Consumption of beef and chicken was estimated to hit a record high this year, according to the U.S. Department of Agriculture. But traditional meat’s time at the top of the proverbial food chain may be nearing an end, if two new 2019 prediction pieces are to be believed.
Grocery giant, Kroger, released its Top Food Trends for 2019, and listed plant-based foods as a trend to watch. Granted, this list appears to mainly be a glorified advertisement for Kroger’s line of branded products disguised as a listicle. But even if it does come from a more mercenary place, it indicates that Kroger is putting some of its marketing and product dollars into plant-based alternatives. Which makes sense, given what we’ve been tracking here at The Spoon.
Sales of plant-based milks are on the rise, while traditional milk sales have declined. And on the meat side, we’ve seen makers of plant-based meat alternatives like Beyond Meat struggle to keep up with demand and bring on additional production capacity. Meanwhile, Impossible foods, maker of that eponymous burger, has exploded on the restaurant scene, and is now available in 3,000 locations, up from just 40 in 2017. Even White Castle is rolling the heme burger out to all its locations nationwide.
Speaking of restaurants, food and restaurant consulting firm Baum + Whiteman (B+W) released its own set of 2019 predictions for the restaurant industry this week, and among their takes is a boom in lab-grown “motherless meat” (yet another name for the nascent technology).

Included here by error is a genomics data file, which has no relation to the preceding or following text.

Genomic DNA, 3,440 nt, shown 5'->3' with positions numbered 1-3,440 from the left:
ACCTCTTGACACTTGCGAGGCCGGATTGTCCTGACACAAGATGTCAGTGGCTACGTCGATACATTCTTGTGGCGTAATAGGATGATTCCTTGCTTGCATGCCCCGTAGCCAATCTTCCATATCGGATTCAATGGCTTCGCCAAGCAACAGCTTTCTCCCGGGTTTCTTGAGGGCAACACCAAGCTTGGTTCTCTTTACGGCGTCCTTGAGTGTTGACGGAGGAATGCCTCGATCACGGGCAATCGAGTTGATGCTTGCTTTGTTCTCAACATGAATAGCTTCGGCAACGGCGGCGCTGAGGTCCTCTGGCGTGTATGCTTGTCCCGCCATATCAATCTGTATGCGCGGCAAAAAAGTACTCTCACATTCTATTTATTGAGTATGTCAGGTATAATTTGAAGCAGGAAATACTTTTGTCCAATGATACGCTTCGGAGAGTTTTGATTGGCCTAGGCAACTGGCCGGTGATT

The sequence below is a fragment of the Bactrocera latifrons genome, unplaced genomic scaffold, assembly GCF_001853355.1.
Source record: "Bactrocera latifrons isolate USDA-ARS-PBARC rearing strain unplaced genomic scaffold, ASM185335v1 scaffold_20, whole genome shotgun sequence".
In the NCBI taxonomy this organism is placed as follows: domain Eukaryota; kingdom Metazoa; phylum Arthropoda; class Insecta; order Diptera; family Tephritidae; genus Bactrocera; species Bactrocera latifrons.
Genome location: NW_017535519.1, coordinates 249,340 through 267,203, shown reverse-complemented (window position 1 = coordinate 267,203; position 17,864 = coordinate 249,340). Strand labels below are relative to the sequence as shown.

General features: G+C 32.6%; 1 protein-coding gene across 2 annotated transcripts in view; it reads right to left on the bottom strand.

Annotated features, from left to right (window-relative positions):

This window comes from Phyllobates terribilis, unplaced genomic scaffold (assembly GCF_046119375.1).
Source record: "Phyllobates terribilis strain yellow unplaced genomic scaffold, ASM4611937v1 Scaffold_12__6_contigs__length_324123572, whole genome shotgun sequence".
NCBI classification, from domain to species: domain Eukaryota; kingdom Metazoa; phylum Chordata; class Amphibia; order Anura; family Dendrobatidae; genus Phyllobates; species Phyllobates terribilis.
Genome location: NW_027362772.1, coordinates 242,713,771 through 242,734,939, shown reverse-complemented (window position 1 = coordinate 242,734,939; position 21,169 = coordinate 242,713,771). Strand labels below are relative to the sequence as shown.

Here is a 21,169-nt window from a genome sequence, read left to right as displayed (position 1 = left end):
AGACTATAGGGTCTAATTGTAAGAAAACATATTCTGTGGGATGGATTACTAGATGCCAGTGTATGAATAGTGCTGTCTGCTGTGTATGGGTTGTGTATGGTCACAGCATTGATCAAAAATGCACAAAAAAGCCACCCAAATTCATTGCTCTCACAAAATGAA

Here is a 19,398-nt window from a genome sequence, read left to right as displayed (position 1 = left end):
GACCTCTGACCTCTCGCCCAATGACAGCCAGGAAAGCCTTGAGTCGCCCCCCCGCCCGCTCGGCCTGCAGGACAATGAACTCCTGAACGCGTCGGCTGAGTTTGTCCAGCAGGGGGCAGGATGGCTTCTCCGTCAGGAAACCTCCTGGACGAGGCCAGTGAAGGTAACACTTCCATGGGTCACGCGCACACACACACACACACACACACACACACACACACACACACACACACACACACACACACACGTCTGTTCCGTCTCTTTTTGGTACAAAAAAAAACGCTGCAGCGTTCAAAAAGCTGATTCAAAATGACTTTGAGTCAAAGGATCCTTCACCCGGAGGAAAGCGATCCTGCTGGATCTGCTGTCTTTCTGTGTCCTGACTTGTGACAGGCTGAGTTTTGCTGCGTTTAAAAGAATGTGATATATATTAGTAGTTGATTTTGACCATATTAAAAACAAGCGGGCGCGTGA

B+W thinks “lab-grown protein is set to explode in popularity through 2019,” which is probably overly ambitious. JUST is supposed to bring its cultured meat to market by the end of this year, and Finless Foods its fake fish by the end of next year, but The Spoon’s Catherine Lamb, who follows this industry closely, doesn’t think lab-grown meat will become a thing in restaurants until 2020 out at the earliest based on her extensive reporting.
Predictions are easy to make, and hard to make accurately. But I thought it worth pointing out that two different trend lists from two different parts of the food industry have listed alterna-meats on their trends to watch next year. ‘Tis the season for these types of prediction lists to roll out, and I predict (see what I did there?) that we’ll be seeing alternative proteins pop up on a lot of them.